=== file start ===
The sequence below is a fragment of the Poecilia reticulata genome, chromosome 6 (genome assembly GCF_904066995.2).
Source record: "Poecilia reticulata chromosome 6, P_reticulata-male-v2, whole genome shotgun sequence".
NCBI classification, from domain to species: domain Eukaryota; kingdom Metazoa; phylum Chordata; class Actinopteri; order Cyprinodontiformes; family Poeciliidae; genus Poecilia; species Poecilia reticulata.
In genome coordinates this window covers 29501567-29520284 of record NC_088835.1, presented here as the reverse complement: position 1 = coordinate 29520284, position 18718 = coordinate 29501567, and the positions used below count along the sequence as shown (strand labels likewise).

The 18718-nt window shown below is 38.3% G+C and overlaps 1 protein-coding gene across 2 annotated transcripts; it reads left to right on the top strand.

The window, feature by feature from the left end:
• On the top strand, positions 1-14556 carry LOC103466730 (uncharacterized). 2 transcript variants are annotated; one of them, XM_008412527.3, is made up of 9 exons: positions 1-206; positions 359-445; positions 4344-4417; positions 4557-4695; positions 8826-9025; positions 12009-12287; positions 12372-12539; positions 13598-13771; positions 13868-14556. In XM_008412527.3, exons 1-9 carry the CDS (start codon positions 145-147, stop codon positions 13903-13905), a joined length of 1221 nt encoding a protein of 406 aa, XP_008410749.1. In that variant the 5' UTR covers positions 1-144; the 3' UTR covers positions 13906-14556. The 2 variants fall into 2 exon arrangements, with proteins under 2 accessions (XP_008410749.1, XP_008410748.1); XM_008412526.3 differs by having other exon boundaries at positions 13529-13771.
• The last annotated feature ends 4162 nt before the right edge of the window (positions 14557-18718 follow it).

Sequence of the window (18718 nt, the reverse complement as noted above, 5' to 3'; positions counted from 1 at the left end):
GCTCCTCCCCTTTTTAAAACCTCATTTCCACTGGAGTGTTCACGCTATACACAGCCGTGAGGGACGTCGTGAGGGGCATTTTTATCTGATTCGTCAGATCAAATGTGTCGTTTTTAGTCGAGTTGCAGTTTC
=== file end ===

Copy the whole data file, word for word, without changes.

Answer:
The sequence below is a fragment of the Poecilia reticulata genome, chromosome 6 (genome assembly GCF_904066995.2).
Source record: "Poecilia reticulata chromosome 6, P_reticulata-male-v2, whole genome shotgun sequence".
NCBI classification, from domain to species: domain Eukaryota; kingdom Metazoa; phylum Chordata; class Actinopteri; order Cyprinodontiformes; family Poeciliidae; genus Poecilia; species Poecilia reticulata.
In genome coordinates this window covers 29501567-29520284 of record NC_088835.1, presented here as the reverse complement: position 1 = coordinate 29520284, position 18718 = coordinate 29501567, and the positions used below count along the sequence as shown (strand labels likewise).

The 18718-nt window shown below is 38.3% G+C and overlaps 1 protein-coding gene across 2 annotated transcripts; it reads left to right on the top strand.

The window, feature by feature from the left end:
• On the top strand, positions 1-14556 carry LOC103466730 (uncharacterized). 2 transcript variants are annotated; one of them, XM_008412527.3, is made up of 9 exons: positions 1-206; positions 359-445; positions 4344-4417; positions 4557-4695; positions 8826-9025; positions 12009-12287; positions 12372-12539; positions 13598-13771; positions 13868-14556. In XM_008412527.3, exons 1-9 carry the CDS (start codon positions 145-147, stop codon positions 13903-13905), a joined length of 1221 nt encoding a protein of 406 aa, XP_008410749.1. In that variant the 5' UTR covers positions 1-144; the 3' UTR covers positions 13906-14556. The 2 variants fall into 2 exon arrangements, with proteins under 2 accessions (XP_008410749.1, XP_008410748.1); XM_008412526.3 differs by having other exon boundaries at positions 13529-13771.
• The last annotated feature ends 4162 nt before the right edge of the window (positions 14557-18718 follow it).

Sequence of the window (18718 nt, the reverse complement as noted above, 5' to 3'; positions counted from 1 at the left end):
GCTCCTCCCCTTTTTAAAACCTCATTTCCACTGGAGTGTTCACGCTATACACAGCCGTGAGGGACGTCGTGAGGGGCATTTTTATCTGATTCGTCAGATCAAATGTGTCGTTTTTAGTCGAGTTGCAGTTTC